A new study suggests that the drug tirzepatide may be helpful for people with diabetes who want to lose weight and manage their blood sugar levels. The drug’s manufacturer, Eli Lilly, and Company, reports that in the study, over 900 adults who had obesity and diabetes used the drug for a period of one year and five months.
The results showed that those on the highest dose lost an average of 34 pounds, which is about 16% of their starting weight. Additionally, the drug helped to reduce blood sugar levels in participants. However, the data has not yet been reviewed by peers or published in any journal.
“We have not hit 15% in any other phase three trial for weight management in this type two diabetes population,” Dr. Nadia Ahmad, associate vice president at Eli Lilly and medical director of obesity clinical development said.
According to Ahmad, the company is happy with the positive outcomes, as weight loss is challenging for individuals with type 2 diabetes.
Tirzepatide Off Label Use
Currently, tirzepatide is sold under the name Mounjaro and has been approved to help people with diabetes type 2 regulate their blood sugar levels.
Lilly plans to leverage the results of this recent study, as well as those from a previous study involving weight loss in non-diabetic individuals, to request fast-track approval from the US Food and Drug Administration (FDA) for tirzepatide for the sole purpose of weight loss.
If approved, this would make tirzepatide a direct competitor to the popular obesity drug Wegovy. However, many individuals are not waiting for the FDA’s approval and are already seeking out tirzepatide for weight loss.
Dr. Kimberly Gudzune, who happens to be the medical director of the American Board of Obesity Medicine, “I am aware of and I’ve heard, you know, it being sort of used off label for weight loss and individuals who do not have diabetes.”
Gudzune has noted that once a drug is given approval by the FDA, it can be prescribed by doctors for any medical reason they deem necessary.
High Demands For Anti-Diabetic Drugs
Tirzepatide, along with other similar drugs used for diabetes treatment, faced shortages last year. This was due to the high demand for the drugs following numerous success stories posted on social media regarding their weight loss benefits. The shortages made it challenging for patients with diabetes to access the medications they needed.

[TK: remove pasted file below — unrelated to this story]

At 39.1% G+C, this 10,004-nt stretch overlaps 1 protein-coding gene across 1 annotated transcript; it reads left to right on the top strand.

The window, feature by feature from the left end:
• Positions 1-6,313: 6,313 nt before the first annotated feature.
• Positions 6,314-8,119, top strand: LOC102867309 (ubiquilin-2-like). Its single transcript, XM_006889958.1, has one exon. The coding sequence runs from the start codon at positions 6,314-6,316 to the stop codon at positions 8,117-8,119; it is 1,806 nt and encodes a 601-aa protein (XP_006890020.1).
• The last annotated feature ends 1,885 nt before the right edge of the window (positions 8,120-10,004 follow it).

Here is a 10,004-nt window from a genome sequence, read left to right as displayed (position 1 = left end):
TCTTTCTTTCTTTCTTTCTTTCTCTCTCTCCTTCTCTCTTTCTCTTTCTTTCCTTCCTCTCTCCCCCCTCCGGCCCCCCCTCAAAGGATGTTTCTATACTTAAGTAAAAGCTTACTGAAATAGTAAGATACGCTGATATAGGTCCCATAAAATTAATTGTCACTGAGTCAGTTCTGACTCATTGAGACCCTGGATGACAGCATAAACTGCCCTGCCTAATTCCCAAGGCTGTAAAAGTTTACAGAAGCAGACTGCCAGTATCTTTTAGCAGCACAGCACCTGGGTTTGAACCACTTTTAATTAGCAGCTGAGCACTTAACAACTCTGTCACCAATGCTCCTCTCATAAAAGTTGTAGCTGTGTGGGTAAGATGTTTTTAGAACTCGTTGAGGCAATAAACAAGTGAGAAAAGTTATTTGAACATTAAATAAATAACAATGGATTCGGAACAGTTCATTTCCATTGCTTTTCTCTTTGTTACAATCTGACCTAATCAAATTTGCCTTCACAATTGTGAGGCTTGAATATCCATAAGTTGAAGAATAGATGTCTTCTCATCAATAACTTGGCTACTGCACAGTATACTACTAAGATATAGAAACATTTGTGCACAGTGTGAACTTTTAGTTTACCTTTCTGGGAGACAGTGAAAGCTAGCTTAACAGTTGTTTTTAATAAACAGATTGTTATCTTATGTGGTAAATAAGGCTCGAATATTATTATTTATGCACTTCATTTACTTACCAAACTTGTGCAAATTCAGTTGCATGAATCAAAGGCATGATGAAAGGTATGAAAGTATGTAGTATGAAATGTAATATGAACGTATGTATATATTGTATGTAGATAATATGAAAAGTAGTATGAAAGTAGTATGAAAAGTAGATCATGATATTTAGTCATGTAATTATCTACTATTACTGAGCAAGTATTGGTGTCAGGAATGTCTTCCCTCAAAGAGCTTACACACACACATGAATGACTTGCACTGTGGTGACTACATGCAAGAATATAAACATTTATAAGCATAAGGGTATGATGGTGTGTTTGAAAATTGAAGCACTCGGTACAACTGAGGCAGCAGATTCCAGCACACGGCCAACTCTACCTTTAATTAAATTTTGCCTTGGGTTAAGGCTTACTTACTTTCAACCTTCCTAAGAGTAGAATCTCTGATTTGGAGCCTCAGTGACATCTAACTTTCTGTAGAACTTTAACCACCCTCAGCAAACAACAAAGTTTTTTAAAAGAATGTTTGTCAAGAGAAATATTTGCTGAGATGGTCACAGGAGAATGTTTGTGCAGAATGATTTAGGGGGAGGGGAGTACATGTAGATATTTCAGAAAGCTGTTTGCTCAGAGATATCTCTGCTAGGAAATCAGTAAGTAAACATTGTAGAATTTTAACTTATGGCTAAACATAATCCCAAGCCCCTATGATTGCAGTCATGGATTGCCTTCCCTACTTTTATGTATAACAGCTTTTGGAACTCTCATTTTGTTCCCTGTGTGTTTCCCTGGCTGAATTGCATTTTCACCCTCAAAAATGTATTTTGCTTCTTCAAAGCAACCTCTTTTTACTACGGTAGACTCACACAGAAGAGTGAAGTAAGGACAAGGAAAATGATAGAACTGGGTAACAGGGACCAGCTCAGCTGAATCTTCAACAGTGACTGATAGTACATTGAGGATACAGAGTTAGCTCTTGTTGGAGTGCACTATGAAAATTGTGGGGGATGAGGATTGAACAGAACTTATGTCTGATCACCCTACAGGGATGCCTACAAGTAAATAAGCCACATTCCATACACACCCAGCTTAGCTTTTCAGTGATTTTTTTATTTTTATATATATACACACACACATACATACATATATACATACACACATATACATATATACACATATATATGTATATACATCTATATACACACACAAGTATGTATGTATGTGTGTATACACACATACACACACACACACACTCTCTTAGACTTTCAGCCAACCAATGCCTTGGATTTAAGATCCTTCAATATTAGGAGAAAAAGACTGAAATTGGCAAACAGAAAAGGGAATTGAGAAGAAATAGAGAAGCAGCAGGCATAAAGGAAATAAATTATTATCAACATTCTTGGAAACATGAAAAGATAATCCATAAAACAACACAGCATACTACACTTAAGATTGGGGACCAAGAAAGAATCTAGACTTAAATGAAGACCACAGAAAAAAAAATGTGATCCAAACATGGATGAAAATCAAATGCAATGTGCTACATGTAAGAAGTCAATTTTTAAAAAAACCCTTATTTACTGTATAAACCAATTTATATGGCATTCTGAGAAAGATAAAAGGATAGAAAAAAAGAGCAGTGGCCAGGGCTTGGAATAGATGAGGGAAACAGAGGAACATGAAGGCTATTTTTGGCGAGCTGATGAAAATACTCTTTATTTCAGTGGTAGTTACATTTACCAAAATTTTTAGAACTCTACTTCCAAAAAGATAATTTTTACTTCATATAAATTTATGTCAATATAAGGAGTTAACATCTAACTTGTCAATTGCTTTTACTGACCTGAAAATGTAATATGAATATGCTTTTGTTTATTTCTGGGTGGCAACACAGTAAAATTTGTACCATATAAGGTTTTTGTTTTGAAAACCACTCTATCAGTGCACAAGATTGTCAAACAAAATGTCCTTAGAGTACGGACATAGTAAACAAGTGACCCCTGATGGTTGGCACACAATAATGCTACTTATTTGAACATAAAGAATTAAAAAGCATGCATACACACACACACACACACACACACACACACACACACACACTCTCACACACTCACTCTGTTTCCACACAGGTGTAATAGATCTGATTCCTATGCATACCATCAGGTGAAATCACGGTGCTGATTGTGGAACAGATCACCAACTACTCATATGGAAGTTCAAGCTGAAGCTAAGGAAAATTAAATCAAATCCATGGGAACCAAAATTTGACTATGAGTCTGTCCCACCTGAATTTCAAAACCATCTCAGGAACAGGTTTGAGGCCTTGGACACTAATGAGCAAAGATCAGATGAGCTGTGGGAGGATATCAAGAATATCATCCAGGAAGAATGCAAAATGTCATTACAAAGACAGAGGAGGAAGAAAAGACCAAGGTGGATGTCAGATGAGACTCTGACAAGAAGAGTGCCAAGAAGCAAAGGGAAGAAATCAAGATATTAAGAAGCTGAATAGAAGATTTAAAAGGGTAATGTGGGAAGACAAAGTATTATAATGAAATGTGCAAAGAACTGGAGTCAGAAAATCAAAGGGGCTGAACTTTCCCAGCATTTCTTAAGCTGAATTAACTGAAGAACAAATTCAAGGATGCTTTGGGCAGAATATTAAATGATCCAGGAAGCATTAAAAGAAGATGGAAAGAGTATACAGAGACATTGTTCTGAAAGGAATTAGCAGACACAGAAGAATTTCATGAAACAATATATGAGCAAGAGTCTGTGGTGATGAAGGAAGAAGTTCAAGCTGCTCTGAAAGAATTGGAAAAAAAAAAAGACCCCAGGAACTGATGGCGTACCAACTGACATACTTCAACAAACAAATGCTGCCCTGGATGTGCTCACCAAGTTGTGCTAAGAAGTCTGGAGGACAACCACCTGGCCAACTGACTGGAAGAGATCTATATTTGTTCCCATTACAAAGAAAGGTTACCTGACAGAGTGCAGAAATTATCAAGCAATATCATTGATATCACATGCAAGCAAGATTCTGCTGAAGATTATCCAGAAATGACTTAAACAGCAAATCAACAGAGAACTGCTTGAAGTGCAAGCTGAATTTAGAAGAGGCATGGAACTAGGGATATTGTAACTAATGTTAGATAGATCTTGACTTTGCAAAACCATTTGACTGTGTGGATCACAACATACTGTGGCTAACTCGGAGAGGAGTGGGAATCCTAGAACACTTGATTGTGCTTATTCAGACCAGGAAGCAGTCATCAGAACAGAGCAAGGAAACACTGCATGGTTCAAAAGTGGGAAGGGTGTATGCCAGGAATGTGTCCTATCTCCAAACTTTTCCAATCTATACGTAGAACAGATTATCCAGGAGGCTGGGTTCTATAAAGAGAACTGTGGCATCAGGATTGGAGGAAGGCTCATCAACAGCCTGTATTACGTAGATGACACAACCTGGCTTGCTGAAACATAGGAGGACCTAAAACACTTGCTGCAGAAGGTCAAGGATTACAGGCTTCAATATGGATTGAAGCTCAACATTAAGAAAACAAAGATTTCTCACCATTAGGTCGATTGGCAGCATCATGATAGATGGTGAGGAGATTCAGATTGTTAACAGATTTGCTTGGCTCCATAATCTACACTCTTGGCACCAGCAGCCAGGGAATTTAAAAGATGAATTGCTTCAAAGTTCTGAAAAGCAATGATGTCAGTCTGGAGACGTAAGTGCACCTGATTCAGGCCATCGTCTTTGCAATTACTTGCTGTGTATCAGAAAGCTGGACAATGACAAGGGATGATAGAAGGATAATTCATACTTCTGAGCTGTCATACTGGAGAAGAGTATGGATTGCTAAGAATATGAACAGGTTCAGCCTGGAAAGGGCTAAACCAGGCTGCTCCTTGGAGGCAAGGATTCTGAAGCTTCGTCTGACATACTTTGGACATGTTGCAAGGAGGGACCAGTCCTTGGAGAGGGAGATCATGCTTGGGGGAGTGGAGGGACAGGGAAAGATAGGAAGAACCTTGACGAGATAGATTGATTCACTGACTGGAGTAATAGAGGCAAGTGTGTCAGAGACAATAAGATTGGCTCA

Tirzepatide functions by mimicking the effects of two gut hormones. After eating, the drug prompts the body to generate more insulin, which in turn helps to lower blood sugar. It also slows down the digestion process, keeping individuals feeling full for a longer period of time.
Clinical trials revealed that individuals who took tirzepatide experienced more nausea, vomiting, and diarrhea than those who received a placebo injection. Like other drugs in its category, it appears that tirzepatide helps individuals to shed significant amounts of weight.
Other Anti-Diabetics Used For Weight Loss
Semaglutide, manufactured by Novo Nordisk, has been authorized as a weight-loss therapy for overweight adults. It is marketed under the brand name Wegovy for weight loss purposes and Ozempic when prescribed for diabetes.
Eli Lilly releases results from the Surmount 2 trial which looks at tirzepatide in those with obesity overweight and type 2 diabetes. pic.twitter.com/fpknpD6AQl
— Sequence (@joinsequence) April 27, 2023
Due to high demand and production issues, Wegovy was in short supply for a significant portion of last year. This shortage subsequently affected diabetes patients as doctors began prescribing other diabetes medications for weight loss purposes.
More Study to Use Tirzepatide For Weight Loss
If these results are replicated in the real world, tirzepatide would be the most potent injectable weight loss medication available.
Guzune further said, “In the last year it has been really exciting just to have more tools in the toolbox, so to speak. And tools that, you know, we’re seeing really achieving outcomes that patients for the longest time have been hoping to achieve.”
In fact, Lilly is planning to commence a study this week that will pit Mounjaro against Wegovy head-to-head in 700 participants across 61 sites in the US and Canada, according to clinicaltrials.gov. The study is scheduled to conclude in February 2025.
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